Great Post Jim. I think you’re right for the most part. You either have to be fully diversified and hope that the market goes your way. If you are going to invest actively, you must spend quite a bit of time doing it and just make really good investments.

    I’ve done a fairly good job over the years but I wouldn’t call myself a market sage. Often times I’ll go years between investments where its sitting in cash or liquid bonds. I think the key is to make a few good investments and watch those investments very closely. Warren Buffet has said something to that effect, I think. So I’ve found that its best to invest in what you know in and with as much as a margin for error as possible so that when you’re wrong you’re THAT wrong. Keep in mind that I spent 4 years in college learning about investments then preceded to work in the Investment banking business for 2 years after college. So for the average Joe, you’re probably right.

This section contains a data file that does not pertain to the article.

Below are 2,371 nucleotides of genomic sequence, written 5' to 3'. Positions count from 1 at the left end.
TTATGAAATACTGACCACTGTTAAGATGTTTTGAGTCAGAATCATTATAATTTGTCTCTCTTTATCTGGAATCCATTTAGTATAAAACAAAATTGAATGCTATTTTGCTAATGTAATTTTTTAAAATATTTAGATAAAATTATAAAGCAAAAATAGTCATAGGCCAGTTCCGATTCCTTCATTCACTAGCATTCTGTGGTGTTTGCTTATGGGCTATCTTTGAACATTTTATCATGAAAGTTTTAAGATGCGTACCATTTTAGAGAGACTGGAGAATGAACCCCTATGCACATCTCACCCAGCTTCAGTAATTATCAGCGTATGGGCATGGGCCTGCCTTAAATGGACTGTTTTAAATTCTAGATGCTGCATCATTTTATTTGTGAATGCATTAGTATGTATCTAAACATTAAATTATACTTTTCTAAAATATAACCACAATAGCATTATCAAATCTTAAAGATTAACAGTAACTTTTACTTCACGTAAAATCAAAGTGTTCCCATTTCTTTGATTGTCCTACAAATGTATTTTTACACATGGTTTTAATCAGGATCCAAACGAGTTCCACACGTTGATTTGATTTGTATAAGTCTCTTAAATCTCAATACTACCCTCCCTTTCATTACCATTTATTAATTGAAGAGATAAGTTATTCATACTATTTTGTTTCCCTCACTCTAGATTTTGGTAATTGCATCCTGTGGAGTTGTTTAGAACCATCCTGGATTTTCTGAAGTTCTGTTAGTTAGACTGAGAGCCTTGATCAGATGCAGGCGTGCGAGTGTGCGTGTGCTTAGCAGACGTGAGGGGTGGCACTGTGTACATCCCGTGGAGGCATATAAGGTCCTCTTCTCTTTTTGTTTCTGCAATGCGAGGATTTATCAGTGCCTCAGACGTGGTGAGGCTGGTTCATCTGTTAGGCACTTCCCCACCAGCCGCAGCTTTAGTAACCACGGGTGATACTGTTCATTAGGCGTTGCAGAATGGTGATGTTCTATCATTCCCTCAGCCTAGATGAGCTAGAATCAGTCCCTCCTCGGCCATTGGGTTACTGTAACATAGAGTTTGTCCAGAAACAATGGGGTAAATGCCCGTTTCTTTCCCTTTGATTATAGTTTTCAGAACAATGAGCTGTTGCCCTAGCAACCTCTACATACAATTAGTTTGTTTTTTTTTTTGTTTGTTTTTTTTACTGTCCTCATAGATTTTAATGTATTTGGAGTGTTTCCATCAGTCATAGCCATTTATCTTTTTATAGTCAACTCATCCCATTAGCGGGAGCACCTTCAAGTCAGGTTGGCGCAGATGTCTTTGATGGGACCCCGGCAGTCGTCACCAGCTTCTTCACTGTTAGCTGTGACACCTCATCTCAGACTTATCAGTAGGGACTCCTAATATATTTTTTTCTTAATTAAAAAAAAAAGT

It seems like as time goes forward that there are fewer and fewer gems in the public market. The market for private equity seems to be gaining momentum and due to regulatory restrictions a lot of companies don’t see the benefit in going public. I’ve found that most of the good investments in public markets now come from special situations with overzealous selling in the market with a short time horizon outlook.

    There’s still hope for getting decent returns in the Public Stock Market, it just might not be as “easy” as it was in the past with less asymmetries of information(proliferation and speed of information spread through the internet) and the rise of private equity markets.

    That being said, I love your blog and found it through a manifesto quote you posted on Mr. Money Moustache. Thanks for all the insight, love your writing.

  6. Henry says